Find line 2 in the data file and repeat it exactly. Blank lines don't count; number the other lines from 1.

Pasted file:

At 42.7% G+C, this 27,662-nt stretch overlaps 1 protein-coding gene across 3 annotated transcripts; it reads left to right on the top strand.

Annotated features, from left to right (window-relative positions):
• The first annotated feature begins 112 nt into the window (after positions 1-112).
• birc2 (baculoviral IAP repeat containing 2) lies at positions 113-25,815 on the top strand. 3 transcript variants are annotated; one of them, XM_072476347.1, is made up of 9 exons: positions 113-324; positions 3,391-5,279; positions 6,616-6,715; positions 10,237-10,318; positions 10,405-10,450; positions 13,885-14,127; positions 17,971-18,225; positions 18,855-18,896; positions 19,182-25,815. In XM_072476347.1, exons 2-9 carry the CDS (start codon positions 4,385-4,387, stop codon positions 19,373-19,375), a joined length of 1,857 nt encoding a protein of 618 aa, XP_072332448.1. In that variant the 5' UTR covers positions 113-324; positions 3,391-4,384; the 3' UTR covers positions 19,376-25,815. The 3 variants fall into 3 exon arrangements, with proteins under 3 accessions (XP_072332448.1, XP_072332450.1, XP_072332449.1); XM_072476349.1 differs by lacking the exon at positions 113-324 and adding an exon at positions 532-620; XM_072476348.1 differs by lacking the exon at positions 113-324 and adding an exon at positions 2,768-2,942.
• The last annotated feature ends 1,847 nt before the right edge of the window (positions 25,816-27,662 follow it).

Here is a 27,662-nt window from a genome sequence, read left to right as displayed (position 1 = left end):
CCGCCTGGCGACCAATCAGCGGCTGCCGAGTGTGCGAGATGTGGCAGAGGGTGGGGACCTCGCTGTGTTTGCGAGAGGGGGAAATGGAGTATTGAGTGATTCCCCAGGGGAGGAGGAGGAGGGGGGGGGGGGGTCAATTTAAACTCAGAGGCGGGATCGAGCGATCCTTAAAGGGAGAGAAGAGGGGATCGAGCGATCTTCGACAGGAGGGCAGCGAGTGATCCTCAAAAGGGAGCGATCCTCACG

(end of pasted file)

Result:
Annotated features, from left to right (window-relative positions):